IES Kunming Program: One of the Best Summers of My Life Past Review

By (Chemical Engineering., University of Wisconsin - Madison) for

Yunnan University: Kunming - Direct Enrollment & Exchange

What did you gain/learn from your experience abroad? Was it worthwhile?
You really can't go wrong with this program. It helps you live and breath Chinese Yunnan, Vietnam, and Laos culture, while learning a subject that will only grow and expand over time. Plus you have so much fun while doing it. It's really hard to speak poorly of this program.

Personal Information

How much international exposure did you have prior to this program? 6 months+

Review Your Program

* Overall educational experience

Academic rigor, intensity, resources, etc.

The program is only 6 weeks long, which means a lot is covered in such a short amount of time. Since the program is quite short, you have to manage your time wisely in terms of what you want to due on your free weekends. Be sure to plan ahead. The workload is reasonable, but can be challenging at times; however, the last 2 weeks are like a well-deserved vacation since there is a lot of traveling involved and little time or need to study. All the teachers are excellent.

* Host Country Program Administration

On-site administration of your program

Since the program was fairly small (only 14 students and 3 faculty members when I participated), you'll feel more like a family than anything else by the end of it. I originally was hesitant about the program, because it was my second choice, but in the end the program and faculty blew me away from how much I learned and how much fun I had over the 6 weeks.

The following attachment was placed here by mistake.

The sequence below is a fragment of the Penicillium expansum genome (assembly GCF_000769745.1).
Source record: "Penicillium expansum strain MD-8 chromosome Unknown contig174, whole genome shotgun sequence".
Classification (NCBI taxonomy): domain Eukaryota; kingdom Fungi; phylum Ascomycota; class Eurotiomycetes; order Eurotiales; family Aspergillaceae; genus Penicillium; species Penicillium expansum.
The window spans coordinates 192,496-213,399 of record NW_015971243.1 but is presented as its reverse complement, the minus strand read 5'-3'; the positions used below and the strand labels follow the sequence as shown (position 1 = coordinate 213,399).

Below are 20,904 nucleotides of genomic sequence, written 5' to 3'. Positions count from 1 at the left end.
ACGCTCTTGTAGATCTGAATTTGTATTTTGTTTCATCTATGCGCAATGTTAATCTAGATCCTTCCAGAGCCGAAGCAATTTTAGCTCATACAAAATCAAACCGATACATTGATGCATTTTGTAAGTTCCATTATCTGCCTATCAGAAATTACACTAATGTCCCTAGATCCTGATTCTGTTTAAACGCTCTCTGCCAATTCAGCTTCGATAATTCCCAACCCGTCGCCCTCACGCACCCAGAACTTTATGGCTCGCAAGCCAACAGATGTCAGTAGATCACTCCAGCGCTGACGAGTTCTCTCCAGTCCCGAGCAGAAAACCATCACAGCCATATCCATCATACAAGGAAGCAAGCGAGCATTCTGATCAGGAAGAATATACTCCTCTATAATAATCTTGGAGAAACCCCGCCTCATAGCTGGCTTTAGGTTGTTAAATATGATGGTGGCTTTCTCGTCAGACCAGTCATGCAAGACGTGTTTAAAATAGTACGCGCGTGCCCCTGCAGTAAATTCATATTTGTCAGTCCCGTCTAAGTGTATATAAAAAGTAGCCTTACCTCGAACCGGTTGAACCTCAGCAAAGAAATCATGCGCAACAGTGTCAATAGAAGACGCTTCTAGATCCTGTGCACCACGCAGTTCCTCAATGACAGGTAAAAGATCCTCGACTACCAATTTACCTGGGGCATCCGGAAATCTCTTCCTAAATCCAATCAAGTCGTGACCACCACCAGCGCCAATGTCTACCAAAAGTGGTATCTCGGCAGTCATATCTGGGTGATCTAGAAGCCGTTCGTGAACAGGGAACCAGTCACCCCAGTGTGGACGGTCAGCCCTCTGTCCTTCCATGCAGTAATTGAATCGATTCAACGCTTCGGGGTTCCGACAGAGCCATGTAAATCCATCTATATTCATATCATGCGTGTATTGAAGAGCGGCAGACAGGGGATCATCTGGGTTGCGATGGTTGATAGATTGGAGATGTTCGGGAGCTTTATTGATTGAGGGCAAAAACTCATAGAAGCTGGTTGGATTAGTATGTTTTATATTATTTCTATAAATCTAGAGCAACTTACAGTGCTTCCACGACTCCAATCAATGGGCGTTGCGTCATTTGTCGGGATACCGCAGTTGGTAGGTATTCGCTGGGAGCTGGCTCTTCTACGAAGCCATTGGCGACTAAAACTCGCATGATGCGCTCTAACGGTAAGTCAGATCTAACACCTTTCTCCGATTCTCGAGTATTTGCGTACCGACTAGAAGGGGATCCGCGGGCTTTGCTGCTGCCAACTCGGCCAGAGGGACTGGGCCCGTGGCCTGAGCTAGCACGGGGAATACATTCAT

* Housing:

How satisfied were you with your living arrangements?

We lived in the international dorms of Yunnan University, which had other International students taking classes at the university. Since it's China, cab fare is very inexpensive and you never have to go to far for anything (food, nightlife, etc). We lived close to an amazing street that offered a variety of food options, from burgers to pizza to gyozas to cold noodles to kimchi to bubble tea.

* Food:

Again, the dorm is close to a street full of food options. You have to get your own food, which is very easy to do even if you don't know Chinese (unless you want something off menu). The only difficulty is feeding yourself before class, since most places will not be open until 9 or 10am, but there are plenty of snacks you can stock up on to have for breakfast. Also, be very attentive to keeping your hands clean before you eat (bring lots of hand sanitizer). It's very easy to get sick from street food and food from quality restaurants ( I actually got REALLY sick from the most common dish from a good quality Korean restaurant). Be sure to bring plenty of mediation for food indigestion, because that is usually the most common problem for most people. So, in other words the food is delicious but it can make you sick.